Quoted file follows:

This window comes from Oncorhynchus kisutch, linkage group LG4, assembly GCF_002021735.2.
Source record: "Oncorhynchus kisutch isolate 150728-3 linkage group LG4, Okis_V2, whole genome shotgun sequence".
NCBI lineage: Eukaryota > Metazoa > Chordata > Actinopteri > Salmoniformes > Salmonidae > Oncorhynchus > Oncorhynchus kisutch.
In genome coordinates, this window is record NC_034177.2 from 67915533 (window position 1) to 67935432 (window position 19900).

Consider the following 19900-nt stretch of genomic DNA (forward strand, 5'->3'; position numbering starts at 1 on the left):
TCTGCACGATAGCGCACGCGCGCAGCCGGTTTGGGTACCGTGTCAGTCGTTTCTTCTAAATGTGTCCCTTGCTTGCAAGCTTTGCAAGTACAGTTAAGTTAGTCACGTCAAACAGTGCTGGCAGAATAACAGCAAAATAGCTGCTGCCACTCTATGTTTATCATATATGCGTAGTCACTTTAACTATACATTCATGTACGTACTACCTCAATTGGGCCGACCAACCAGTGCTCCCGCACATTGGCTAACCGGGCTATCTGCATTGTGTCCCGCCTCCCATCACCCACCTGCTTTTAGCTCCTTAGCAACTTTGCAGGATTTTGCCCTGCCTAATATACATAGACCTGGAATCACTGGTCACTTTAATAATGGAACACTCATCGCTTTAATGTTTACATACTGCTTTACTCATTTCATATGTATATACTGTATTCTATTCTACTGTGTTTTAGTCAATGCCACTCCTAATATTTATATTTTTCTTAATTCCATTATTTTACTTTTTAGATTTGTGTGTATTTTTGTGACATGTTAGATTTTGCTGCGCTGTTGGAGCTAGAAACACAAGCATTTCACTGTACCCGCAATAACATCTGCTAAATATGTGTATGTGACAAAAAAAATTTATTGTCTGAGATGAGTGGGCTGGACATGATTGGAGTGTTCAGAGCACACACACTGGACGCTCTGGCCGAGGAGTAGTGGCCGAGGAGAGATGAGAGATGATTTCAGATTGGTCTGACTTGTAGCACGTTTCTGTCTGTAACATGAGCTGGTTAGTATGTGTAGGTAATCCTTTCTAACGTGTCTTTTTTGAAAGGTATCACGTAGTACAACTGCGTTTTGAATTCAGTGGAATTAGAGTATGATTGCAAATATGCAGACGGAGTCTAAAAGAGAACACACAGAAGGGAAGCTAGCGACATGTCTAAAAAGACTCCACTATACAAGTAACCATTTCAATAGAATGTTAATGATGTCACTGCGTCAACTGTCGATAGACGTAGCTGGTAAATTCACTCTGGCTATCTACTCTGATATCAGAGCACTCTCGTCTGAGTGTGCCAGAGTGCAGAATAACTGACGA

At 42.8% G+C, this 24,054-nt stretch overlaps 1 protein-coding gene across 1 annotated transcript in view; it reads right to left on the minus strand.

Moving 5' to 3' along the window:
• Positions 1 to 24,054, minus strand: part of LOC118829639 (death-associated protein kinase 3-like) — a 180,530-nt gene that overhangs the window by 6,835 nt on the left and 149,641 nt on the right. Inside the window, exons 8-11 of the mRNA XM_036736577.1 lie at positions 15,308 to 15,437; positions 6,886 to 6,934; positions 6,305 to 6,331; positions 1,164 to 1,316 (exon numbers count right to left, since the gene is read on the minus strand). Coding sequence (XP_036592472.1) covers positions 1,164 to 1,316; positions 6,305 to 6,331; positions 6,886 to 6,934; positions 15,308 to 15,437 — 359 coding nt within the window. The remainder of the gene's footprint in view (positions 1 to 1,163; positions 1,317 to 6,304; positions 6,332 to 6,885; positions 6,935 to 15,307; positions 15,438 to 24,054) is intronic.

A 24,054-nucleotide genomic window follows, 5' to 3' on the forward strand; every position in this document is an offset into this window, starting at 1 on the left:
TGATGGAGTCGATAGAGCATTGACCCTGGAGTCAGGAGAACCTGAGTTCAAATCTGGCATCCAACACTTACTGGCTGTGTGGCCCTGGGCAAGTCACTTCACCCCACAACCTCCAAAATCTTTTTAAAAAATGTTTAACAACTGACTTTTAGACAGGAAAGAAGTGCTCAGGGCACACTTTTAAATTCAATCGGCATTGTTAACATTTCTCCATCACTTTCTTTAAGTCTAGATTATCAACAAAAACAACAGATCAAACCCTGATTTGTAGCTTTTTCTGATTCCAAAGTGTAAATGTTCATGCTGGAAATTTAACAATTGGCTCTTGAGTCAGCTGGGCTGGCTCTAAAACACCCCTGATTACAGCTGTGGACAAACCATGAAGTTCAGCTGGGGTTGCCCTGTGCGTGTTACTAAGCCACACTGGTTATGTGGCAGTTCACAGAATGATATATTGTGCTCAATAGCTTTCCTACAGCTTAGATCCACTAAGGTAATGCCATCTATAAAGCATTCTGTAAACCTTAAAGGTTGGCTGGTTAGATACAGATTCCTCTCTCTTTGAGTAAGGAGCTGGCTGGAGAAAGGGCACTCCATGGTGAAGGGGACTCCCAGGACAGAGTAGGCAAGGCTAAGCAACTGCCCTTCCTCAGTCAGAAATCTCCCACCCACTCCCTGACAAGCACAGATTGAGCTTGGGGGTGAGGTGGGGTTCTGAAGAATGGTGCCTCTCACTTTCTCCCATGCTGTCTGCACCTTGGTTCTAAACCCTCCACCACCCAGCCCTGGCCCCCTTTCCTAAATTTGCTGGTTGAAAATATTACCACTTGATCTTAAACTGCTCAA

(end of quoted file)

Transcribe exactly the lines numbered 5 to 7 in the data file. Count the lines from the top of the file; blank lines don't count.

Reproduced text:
Consider the following 19900-nt stretch of genomic DNA (forward strand, 5'->3'; position numbering starts at 1 on the left):
TCTGCACGATAGCGCACGCGCGCAGCCGGTTTGGGTACCGTGTCAGTCGTTTCTTCTAAATGTGTCCCTTGCTTGCAAGCTTTGCAAGTACAGTTAAGTTAGTCACGTCAAACAGTGCTGGCAGAATAACAGCAAAATAGCTGCTGCCACTCTATGTTTATCATATATGCGTAGTCACTTTAACTATACATTCATGTACGTACTACCTCAATTGGGCCGACCAACCAGTGCTCCCGCACATTGGCTAACCGGGCTATCTGCATTGTGTCCCGCCTCCCATCACCCACCTGCTTTTAGCTCCTTAGCAACTTTGCAGGATTTTGCCCTGCCTAATATACATAGACCTGGAATCACTGGTCACTTTAATAATGGAACACTCATCGCTTTAATGTTTACATACTGCTTTACTCATTTCATATGTATATACTGTATTCTATTCTACTGTGTTTTAGTCAATGCCACTCCTAATATTTATATTTTTCTTAATTCCATTATTTTACTTTTTAGATTTGTGTGTATTTTTGTGACATGTTAGATTTTGCTGCGCTGTTGGAGCTAGAAACACAAGCATTTCACTGTACCCGCAATAACATCTGCTAAATATGTGTATGTGACAAAAAAAATTTATTGTCTGAGATGAGTGGGCTGGACATGATTGGAGTGTTCAGAGCACACACACTGGACGCTCTGGCCGAGGAGTAGTGGCCGAGGAGAGATGAGAGATGATTTCAGATTGGTCTGACTTGTAGCACGTTTCTGTCTGTAACATGAGCTGGTTAGTATGTGTAGGTAATCCTTTCTAACGTGTCTTTTTTGAAAGGTATCACGTAGTACAACTGCGTTTTGAATTCAGTGGAATTAGAGTATGATTGCAAATATGCAGACGGAGTCTAAAAGAGAACACACAGAAGGGAAGCTAGCGACATGTCTAAAAAGACTCCACTATACAAGTAACCATTTCAATAGAATGTTAATGATGTCACTGCGTCAACTGTCGATAGACGTAGCTGGTAAATTCACTCTGGCTATCTACTCTGATATCAGAGCACTCTCGTCTGAGTGTGCCAGAGTGCAGAATAACTGACGA

At 42.8% G+C, this 24,054-nt stretch overlaps 1 protein-coding gene across 1 annotated transcript in view; it reads right to left on the minus strand.